Multiple Sclerosis also referred to as MS is a disease affecting nerves in the brain and spinal cord. This causes problems with muscle movement, balance and vision.

Nerve fibres in the brain and spinal cord are surrounded by a layer of myelin. The myelin protects the nerve and helps electrical signals travel fast and effectively. MS is known as a demyelinating inflammatory disorder because the myelin becomes damaged.

The NHS details MS as a lifelong condition that can sometimes cause serious disability, although it can occasionally be mild. In many cases, it’s possible to treat symptoms. Average life expectancy is slightly reduced for people with MS.

Multiple Sclerosis is most commonly diagnosed in people in their 20s and 30s. However, it can develop at any age. It’s about 2 to 3 times more common in women than men and is one of the most common causes of disability in younger adults.

Symptoms of Multiple Sclerosis

The symptoms of MS do vary widely from person to person. The varying indicators can affect any part of the body.

The main symptoms are highlighted below.

  • Fatigue
  • Difficulty walking
  • Vision problems, such as blurred vision
  • Problems controlling the bladder
  • Numbness or tingling in different parts of the body
  • Muscle stiffness and spasms
  • Problems with balance and co-ordination
  • Problems with thinking, learning and planning

Around 8 out of 10 people with MS will have the relapsing remitting type of MS. Someone with this type of Multiple Sclerosis will have Remission. This is where someone with this type of MS will have periods of time where symptoms are mild or disappear altogether. The Remission period can last for days, weeks or sometimes months.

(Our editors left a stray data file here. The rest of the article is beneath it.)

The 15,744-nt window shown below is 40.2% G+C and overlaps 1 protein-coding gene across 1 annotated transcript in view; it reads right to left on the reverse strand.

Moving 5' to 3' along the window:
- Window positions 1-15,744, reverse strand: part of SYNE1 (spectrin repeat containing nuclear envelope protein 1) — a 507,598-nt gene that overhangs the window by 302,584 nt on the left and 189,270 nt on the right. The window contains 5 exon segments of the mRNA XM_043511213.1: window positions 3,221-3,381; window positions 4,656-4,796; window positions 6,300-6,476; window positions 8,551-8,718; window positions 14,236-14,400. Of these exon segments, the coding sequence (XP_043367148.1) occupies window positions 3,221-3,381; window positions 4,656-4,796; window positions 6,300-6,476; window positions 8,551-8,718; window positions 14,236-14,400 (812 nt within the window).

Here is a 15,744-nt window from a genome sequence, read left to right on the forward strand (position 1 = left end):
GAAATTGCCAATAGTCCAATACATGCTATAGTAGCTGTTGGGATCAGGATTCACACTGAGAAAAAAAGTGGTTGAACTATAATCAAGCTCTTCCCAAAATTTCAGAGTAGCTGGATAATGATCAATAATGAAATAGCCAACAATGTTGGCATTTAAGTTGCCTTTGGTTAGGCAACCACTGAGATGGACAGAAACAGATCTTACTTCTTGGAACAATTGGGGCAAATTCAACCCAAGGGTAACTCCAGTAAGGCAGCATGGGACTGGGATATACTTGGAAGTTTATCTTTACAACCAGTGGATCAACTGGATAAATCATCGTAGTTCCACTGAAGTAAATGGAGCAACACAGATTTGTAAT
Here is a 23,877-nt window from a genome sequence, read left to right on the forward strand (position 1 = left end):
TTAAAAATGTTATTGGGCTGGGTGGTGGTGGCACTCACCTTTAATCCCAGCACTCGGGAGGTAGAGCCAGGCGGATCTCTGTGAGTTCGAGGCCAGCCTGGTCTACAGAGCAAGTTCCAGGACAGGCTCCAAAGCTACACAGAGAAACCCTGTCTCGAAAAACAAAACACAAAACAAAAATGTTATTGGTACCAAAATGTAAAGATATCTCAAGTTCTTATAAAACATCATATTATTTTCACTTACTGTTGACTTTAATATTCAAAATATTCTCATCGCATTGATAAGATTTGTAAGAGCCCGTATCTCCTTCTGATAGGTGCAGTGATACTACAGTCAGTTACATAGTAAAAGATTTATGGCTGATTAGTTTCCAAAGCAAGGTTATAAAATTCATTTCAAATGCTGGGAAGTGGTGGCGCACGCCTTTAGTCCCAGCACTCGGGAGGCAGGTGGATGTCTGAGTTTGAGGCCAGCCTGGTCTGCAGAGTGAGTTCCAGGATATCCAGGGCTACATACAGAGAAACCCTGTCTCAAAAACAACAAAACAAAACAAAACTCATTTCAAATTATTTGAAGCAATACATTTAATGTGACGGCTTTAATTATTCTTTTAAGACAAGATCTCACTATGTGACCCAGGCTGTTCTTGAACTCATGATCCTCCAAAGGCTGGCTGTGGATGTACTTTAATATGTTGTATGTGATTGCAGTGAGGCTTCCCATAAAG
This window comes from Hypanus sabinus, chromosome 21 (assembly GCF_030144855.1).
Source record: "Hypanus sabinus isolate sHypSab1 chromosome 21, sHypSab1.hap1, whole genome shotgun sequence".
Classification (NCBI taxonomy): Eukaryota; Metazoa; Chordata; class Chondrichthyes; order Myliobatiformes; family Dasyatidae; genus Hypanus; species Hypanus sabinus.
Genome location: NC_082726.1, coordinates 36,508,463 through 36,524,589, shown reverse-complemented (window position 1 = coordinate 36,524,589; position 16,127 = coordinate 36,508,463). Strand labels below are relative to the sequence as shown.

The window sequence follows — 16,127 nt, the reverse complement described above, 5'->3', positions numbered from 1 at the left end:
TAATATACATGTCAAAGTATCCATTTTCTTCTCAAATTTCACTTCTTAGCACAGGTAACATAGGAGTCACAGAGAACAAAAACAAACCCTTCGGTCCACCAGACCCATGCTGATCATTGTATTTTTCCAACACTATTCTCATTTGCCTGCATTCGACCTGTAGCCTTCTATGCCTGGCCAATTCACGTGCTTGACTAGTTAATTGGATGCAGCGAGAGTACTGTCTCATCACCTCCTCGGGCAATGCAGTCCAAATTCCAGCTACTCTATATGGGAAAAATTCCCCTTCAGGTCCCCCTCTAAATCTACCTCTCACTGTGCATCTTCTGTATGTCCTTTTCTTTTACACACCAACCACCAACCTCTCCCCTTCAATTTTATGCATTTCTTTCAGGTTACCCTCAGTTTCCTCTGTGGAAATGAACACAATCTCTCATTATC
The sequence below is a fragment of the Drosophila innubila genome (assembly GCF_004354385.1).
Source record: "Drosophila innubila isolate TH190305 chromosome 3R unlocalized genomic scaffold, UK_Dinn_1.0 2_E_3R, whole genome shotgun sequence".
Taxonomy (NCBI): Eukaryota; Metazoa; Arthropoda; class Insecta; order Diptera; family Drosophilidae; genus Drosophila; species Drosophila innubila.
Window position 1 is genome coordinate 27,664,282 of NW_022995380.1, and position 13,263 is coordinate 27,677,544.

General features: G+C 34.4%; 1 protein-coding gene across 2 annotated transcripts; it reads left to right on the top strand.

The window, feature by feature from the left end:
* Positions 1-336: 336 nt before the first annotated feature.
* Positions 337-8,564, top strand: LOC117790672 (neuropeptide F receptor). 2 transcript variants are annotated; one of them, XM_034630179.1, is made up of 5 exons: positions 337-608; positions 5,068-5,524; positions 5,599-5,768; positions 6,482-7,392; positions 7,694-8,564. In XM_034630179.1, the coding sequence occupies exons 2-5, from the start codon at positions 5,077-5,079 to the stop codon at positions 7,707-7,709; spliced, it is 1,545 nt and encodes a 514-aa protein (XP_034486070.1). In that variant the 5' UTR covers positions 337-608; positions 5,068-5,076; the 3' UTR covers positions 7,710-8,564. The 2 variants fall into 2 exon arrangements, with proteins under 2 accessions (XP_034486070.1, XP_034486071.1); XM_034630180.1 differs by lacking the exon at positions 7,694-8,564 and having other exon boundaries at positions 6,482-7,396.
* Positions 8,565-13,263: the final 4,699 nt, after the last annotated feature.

Remission can be followed by a sudden flare-up of symptoms, known as a relapse. Relapses can last from a few weeks to few months. Often, after around 10 years, around half of people with relapsing remitting MS will go on to develop secondary progressive MS.

In secondary progressive MS, symptoms gradually worsen and there are fewer or no periods of remission.
The least common form of MS is primary progressive MS. In this type, symptoms gradually get worse over time and there are no periods of remission.

More details on the development of MS and the condition itself can be found here.

Treatment for Multiple Sclerosis

There is currently no cure for MS but there are a number of treatments that can help. This will be dependent on your symptoms and a specific management plan but may include any of the following.

  • Short courses of steroid medicine to speed up recovery
  • Treatments for specific MS symptoms
  • Disease-modifying therapies may also help to slow or reduce the overall worsening of disability

The MS Society provides a wealth of information on its website which will answer many of your questions.

Contact Dr Paviour

Dr Paviour is a Consultant Neurologist in Central and South West London. He has a specialist interest in Parkinson’s disease and other Movement Disorders. He is the clinical lead for Movement Disorders at the Atkinson Morley Regional Neurosciences Centre. Patients are welcome to his clinics to discuss symptoms of Multiple Sclerosis. So simply phone 020 7042 1850 or send a message via our contact us page.